Kevin M. Moran, MD

Meniscal tear

Aug 03, 2023
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What is a torn meniscus?

A torn meniscus is a common knee injury that involves damage to the cartilage in the knee joint. The meniscus is a C-shaped piece of cartilage located between the thigh bone (femur) and the shin bone (tibia). Each knee has two menisci—one on the inner side (medial meniscus) and one on the outer side (lateral meniscus). They act as shock absorbers, providing stability and cushioning to the knee during movement.

A torn meniscus can occur due to sudden twisting or rotation of the knee joint, often seen in sports activities or accidents. It can also result from wear and tear over time, particularly in older individuals with degenerative changes in the knee joint.

Symptoms of a torn meniscus may include:

Knee Pain: Pain is a common symptom, which can be felt along the joint line or deep within the knee.

Swelling: The knee may become swollen, particularly within the first 24 to 48 hours after the injury.

Stiffness: The knee joint may feel stiff and limited in its range of motion.

Locking or Catching: A torn meniscus can cause the knee to lock or catch during movement, making it difficult to fully extend or flex the knee.

Popping Sensation: Some people may hear or feel a popping sensation at the time of the injury.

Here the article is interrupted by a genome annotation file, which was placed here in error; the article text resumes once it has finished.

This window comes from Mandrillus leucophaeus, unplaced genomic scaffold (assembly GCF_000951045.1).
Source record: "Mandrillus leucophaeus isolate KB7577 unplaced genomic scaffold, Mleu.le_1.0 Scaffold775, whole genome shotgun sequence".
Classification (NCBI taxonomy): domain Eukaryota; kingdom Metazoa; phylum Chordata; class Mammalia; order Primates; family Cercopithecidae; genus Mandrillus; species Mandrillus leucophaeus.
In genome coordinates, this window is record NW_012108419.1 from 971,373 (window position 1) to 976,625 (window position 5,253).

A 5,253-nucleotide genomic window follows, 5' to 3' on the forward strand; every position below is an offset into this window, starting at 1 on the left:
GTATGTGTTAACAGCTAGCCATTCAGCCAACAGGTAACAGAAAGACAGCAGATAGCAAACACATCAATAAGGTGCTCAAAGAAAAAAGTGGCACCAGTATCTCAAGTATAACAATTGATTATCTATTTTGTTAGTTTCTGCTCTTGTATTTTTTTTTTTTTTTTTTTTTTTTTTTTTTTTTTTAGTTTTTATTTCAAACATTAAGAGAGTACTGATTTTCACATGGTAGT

Instability: The knee may feel unstable or give way, especially during weight-bearing activities.

Diagnosing a torn meniscus involves a physical examination, a review of the medical history, and imaging tests such as MRI or X-rays. MRI is particularly useful in identifying meniscal tears and assessing their severity.

Treatment for a torn meniscus depends on the size, location, and type of tear, as well as the individual's age, activity level, and overall health. The options may include:

Conservative Treatment: Rest, ice, compression, and elevation (RICE) can help manage pain and swelling. Physical therapy exercises can be prescribed to improve knee strength and flexibility.

Pain Medication: Over-the-counter pain relievers or prescription medications may be used to alleviate pain and inflammation.

Assistive Devices: Crutches or braces can be used to keep weight off the affected knee and provide support during healing.

Injections: Corticosteroid injections can help reduce inflammation and relieve pain.

Arthroscopic Surgery: If conservative measures do not improve symptoms, arthroscopic surgery may be recommended. This minimally invasive procedure involves using a tiny camera (arthroscope) and small instruments to repair or remove the torn meniscus.

In some cases, a torn meniscus can heal on its own, especially with small tears located in the outer region of the meniscus where blood supply is better. However, large or complex tears may require surgical intervention to restore knee function fully.

If you suspect you have a torn meniscus or are experiencing persistent knee pain or instability, make an appointment with Dr. Kevin Moran, a board certified orthopedic surgeon for an accurate diagnosis and appropriate treatment plan.